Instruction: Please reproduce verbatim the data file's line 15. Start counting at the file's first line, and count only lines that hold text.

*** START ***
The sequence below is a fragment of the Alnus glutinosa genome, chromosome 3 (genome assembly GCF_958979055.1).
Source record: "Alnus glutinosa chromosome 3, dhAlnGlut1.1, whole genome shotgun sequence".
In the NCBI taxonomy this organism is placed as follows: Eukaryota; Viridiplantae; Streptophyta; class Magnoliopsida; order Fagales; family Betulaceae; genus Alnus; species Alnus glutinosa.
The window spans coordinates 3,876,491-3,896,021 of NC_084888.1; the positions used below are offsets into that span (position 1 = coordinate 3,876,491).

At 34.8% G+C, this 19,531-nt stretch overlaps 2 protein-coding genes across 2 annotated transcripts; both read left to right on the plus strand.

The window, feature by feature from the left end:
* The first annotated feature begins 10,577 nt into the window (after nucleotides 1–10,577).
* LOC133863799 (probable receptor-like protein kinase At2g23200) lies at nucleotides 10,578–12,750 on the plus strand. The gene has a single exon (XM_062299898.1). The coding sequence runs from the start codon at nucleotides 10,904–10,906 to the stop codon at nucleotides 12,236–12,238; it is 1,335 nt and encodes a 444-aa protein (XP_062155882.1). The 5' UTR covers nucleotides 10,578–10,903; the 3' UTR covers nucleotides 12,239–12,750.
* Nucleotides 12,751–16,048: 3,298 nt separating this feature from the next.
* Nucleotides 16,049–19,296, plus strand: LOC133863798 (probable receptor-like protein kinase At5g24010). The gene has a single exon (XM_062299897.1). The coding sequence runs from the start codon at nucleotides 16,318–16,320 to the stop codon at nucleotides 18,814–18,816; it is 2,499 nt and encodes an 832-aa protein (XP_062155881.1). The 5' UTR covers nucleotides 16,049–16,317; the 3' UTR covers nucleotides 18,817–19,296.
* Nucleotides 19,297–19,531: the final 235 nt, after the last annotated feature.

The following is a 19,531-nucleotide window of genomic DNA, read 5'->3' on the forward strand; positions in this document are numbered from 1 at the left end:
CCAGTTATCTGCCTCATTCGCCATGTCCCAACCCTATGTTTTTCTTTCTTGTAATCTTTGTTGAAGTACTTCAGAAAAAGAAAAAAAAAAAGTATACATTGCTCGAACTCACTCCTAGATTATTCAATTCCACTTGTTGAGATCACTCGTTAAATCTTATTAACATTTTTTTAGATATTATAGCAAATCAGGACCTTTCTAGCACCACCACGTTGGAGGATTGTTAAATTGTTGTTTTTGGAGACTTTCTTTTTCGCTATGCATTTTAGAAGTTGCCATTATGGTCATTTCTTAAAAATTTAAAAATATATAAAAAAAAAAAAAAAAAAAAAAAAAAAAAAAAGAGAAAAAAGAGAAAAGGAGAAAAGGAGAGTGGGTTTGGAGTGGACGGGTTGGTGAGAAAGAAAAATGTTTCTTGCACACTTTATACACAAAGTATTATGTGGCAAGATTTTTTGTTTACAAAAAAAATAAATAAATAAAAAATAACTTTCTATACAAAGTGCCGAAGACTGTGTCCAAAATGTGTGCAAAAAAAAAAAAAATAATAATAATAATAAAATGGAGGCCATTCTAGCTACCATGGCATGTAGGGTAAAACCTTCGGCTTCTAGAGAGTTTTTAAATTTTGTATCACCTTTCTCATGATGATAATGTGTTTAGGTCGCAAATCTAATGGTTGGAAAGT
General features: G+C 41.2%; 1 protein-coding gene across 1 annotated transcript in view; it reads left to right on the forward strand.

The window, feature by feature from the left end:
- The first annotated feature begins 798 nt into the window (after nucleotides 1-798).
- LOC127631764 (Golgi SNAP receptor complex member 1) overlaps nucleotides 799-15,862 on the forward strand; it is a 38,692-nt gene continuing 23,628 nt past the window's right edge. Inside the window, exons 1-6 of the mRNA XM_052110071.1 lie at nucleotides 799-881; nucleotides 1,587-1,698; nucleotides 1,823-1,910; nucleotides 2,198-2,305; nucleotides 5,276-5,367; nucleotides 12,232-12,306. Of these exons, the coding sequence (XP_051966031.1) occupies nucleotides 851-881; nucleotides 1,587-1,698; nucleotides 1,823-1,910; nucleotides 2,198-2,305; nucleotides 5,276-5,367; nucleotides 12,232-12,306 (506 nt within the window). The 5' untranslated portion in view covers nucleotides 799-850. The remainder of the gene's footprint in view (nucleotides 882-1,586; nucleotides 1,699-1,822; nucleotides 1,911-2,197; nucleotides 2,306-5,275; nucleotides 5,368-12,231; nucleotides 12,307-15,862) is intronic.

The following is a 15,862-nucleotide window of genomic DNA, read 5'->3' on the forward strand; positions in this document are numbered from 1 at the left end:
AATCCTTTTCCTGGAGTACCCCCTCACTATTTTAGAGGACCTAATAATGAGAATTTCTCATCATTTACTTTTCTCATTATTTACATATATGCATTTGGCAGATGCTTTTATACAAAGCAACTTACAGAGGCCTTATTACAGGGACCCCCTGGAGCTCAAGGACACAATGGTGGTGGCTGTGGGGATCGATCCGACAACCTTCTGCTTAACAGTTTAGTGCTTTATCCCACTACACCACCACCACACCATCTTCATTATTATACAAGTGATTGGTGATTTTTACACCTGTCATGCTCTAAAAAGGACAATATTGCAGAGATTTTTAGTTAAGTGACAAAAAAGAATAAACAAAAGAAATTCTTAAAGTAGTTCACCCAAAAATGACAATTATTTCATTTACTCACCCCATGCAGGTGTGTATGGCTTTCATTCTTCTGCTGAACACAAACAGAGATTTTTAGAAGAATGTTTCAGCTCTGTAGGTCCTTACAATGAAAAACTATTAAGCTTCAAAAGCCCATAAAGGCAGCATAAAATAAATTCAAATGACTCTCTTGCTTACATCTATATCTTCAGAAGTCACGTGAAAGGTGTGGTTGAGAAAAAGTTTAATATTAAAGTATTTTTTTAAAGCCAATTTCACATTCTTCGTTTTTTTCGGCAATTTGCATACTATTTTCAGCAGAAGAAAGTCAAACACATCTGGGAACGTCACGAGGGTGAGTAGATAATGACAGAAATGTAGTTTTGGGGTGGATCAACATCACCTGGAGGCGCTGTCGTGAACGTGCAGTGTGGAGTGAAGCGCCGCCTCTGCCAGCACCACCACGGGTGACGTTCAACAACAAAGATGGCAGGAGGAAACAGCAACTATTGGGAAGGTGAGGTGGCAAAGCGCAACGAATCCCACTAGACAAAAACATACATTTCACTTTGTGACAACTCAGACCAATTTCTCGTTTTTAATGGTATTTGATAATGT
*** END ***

The window, feature by feature from the left end: